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Speech pathologist sues Texas school district for denying her a job when she refused to sign an anti-BDS pledge

Contractor Bahia Amawi says the state's law requiring all freelancers to sign a pledge to not boycott Israel violates the First Amendment

Image source: Video screenshot

Speech pathologist Bahia Amawi is suing the Pflugerville Independent School District and the attorney general of Texas, after she was denied a contract renewal because of her refusal to sign a pledge that she would not boycott Israel.

In her lawsuit, Amawi argues that "Texas's ban on contracting with any boycotter of Israel constitutes viewpoint discrimination that chills constitutionally-protected political advocacy in support of Palestine."

What are the details?

Amawi has contracted with the school district providing language assessment services for the past nine years. In August, she was presented with a contract for the upcoming school year. Weeks later, the suit alleges, the school district provided Amawi with an addendum to the contract, requiring Amawi to affirm "that she does not currently boycott Israel and will not boycott Israel during the term of the contract."

Citing moral issues, Amawi — who is of Palestinian descent and has lived in the U.S. for 30 years — refused to sign the anti-boycott addendum, and her contract was not renewed because of a Texas law, commonly known as the "anti-BDS [Boycott, Divestment and Sanctions] law," that went into effect on Sept. 1, 2017. BDS is a movement that endorses boycotting the Jewish state.

Texas became the 17th state to pass an anti-BDS law, which is intended to signal "strong support for Israel."

The school district addressed the issue via Facebook, explaining that it was "at the mercy of the state," given that the contract language "is required by the State of Texas for all school districts in Texas, along with other governmental entities."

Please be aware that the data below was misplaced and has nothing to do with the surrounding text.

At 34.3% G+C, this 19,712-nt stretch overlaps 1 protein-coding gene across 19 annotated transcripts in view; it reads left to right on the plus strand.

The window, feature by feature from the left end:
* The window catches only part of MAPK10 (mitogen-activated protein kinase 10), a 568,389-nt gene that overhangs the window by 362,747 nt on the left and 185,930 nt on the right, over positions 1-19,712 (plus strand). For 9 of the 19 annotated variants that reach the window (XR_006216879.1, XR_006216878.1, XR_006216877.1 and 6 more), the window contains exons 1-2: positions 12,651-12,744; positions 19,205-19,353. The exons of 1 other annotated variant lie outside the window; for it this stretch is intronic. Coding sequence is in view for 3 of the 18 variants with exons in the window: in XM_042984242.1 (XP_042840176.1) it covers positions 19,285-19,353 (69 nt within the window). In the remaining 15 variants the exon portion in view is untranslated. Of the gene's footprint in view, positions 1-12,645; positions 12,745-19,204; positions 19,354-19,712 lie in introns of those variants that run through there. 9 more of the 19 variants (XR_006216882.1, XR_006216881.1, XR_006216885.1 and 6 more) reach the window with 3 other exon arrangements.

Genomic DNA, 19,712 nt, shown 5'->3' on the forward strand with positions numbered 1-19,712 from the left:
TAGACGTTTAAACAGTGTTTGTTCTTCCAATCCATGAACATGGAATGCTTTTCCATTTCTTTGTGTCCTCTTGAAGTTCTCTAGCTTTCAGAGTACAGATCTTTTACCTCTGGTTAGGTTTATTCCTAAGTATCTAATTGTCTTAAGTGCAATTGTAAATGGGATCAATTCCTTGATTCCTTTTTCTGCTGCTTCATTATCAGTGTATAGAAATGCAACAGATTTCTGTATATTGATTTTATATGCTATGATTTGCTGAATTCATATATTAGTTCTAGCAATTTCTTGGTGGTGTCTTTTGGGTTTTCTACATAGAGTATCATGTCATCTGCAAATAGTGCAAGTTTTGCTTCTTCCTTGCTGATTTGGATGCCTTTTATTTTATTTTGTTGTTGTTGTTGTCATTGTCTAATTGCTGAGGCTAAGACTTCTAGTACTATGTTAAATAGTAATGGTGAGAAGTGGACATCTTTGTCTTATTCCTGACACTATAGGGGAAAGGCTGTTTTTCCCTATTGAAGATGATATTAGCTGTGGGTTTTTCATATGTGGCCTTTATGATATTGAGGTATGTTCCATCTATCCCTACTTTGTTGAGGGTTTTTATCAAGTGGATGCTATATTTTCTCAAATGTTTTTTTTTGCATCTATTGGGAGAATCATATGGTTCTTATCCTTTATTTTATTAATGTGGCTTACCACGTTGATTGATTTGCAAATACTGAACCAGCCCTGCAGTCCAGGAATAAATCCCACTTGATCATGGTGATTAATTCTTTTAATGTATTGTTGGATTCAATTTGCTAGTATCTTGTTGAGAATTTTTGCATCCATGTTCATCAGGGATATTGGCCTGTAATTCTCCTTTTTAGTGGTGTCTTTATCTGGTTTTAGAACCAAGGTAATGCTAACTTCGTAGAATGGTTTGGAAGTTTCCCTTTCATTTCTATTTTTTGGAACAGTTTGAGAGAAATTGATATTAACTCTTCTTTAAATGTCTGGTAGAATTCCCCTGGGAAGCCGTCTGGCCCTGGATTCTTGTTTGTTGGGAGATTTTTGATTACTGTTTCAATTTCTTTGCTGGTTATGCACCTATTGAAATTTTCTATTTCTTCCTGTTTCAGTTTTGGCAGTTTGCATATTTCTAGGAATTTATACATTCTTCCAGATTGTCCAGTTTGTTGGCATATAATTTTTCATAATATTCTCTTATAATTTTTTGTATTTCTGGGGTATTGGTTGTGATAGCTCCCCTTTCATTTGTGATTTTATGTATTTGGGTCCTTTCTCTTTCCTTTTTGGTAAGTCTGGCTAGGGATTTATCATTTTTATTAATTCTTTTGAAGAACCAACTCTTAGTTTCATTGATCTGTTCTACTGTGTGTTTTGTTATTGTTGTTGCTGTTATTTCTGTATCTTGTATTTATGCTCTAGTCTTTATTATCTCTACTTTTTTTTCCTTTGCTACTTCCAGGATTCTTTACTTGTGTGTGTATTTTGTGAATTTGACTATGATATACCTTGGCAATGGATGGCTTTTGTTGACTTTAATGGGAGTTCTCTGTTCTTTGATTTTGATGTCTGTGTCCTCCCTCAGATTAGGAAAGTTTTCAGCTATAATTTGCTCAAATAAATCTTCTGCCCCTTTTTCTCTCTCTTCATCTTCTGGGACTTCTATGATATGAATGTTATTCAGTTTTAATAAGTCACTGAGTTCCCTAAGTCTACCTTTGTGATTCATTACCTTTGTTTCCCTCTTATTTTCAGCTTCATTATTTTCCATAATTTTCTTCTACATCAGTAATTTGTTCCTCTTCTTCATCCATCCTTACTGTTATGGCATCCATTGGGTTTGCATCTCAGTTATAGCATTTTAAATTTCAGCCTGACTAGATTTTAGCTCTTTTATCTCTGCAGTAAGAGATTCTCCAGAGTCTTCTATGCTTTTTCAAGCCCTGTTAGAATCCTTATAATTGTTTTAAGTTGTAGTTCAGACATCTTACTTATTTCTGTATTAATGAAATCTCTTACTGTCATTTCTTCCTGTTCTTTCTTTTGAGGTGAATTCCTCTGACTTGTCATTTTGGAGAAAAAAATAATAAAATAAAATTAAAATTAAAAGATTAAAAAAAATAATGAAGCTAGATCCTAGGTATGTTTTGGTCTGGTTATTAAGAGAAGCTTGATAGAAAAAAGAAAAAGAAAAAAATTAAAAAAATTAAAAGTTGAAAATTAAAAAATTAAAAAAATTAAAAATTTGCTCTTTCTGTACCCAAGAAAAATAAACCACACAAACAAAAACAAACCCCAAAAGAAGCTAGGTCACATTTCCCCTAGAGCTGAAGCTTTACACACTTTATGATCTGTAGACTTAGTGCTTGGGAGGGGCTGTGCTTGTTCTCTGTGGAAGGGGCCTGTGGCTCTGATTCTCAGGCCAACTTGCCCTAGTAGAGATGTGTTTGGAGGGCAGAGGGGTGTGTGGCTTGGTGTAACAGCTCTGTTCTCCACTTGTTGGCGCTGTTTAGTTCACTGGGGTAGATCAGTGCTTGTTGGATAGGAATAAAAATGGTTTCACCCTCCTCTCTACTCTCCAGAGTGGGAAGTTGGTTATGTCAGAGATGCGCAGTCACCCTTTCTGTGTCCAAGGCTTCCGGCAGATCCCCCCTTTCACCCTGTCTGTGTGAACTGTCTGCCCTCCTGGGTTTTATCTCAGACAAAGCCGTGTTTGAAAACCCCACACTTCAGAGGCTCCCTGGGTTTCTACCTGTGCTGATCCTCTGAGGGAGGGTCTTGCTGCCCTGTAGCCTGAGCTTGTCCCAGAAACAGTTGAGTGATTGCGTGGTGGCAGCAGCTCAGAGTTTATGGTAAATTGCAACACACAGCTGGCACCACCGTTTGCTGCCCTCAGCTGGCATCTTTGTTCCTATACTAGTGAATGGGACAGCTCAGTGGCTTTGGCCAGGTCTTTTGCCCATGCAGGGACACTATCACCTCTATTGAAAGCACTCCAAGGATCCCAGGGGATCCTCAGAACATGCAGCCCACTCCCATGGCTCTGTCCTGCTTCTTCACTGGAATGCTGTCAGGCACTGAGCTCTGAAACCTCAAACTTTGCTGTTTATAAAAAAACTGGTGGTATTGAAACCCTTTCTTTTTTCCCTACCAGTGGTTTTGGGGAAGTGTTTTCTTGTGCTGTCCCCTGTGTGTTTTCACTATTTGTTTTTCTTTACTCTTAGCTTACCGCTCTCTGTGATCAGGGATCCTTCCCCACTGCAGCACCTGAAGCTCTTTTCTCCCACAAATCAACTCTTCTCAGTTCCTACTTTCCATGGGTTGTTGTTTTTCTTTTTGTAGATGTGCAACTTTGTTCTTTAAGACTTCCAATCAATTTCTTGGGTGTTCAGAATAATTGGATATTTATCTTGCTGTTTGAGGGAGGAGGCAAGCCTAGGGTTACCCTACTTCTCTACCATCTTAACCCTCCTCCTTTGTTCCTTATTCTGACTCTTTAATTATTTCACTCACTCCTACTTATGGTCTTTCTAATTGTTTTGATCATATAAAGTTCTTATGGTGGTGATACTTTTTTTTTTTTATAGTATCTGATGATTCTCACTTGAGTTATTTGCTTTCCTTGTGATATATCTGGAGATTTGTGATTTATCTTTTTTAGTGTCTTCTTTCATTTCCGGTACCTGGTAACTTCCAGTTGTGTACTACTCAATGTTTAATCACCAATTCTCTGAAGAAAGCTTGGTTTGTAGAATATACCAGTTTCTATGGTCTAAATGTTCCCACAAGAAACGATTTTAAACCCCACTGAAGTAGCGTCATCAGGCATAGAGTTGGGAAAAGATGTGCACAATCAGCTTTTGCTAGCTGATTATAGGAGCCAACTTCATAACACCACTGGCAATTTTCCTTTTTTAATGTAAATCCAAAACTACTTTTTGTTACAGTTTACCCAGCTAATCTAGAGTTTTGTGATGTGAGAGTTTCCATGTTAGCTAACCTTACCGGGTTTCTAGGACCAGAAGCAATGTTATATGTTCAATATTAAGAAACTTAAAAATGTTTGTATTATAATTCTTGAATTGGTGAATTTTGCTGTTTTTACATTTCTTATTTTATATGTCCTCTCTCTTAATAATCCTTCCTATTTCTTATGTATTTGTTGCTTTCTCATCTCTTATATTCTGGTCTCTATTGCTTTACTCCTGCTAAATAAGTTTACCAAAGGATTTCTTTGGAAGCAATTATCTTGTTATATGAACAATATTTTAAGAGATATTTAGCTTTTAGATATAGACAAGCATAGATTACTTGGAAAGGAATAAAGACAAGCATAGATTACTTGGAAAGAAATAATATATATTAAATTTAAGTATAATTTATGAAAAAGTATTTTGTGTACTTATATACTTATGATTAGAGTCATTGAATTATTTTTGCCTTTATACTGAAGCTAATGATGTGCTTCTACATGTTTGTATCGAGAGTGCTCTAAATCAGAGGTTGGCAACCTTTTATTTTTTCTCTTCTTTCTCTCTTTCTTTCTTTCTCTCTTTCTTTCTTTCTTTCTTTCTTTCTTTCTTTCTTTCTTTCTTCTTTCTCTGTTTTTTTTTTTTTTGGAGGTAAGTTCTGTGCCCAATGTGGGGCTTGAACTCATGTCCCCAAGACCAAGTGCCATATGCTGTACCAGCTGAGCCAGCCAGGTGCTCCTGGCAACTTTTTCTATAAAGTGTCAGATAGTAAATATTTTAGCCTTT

But Amawi argues the government should not be able to force her to make a pledge inconsistent with her beliefs.

"It's baffling that they can throw this down our throats and decide to protect another country's economy versus protecting our constitutional rights," she told the Intercept.

Amawi insists that she's not a major activist, just "a busy mom of four kids," who didn't feel like she had an option not to fight the law because she teaches her children that "if you see something wrong, you have to fix it."

Anything else?

Amawi isn't the only one suing. On Monday, the Council on American-Islamic Relations also announced it was challenging the law because victims of Hurricane Harvey were reportedly required to sign a pledge not to boycott Israel prior to receiving assistance in the town of Dickinson, Texas.

In response to that lawsuit, Gov. Greg Abbott (R) tweeted simply: "Texas stands with Israel. Period."

On Tuesday, the American Civil Liberties Union of Texas also filed a lawsuit against Attorney General Ken Paxton, two universities, and two school districts, challenging the anti-BDS law.

One last thing…
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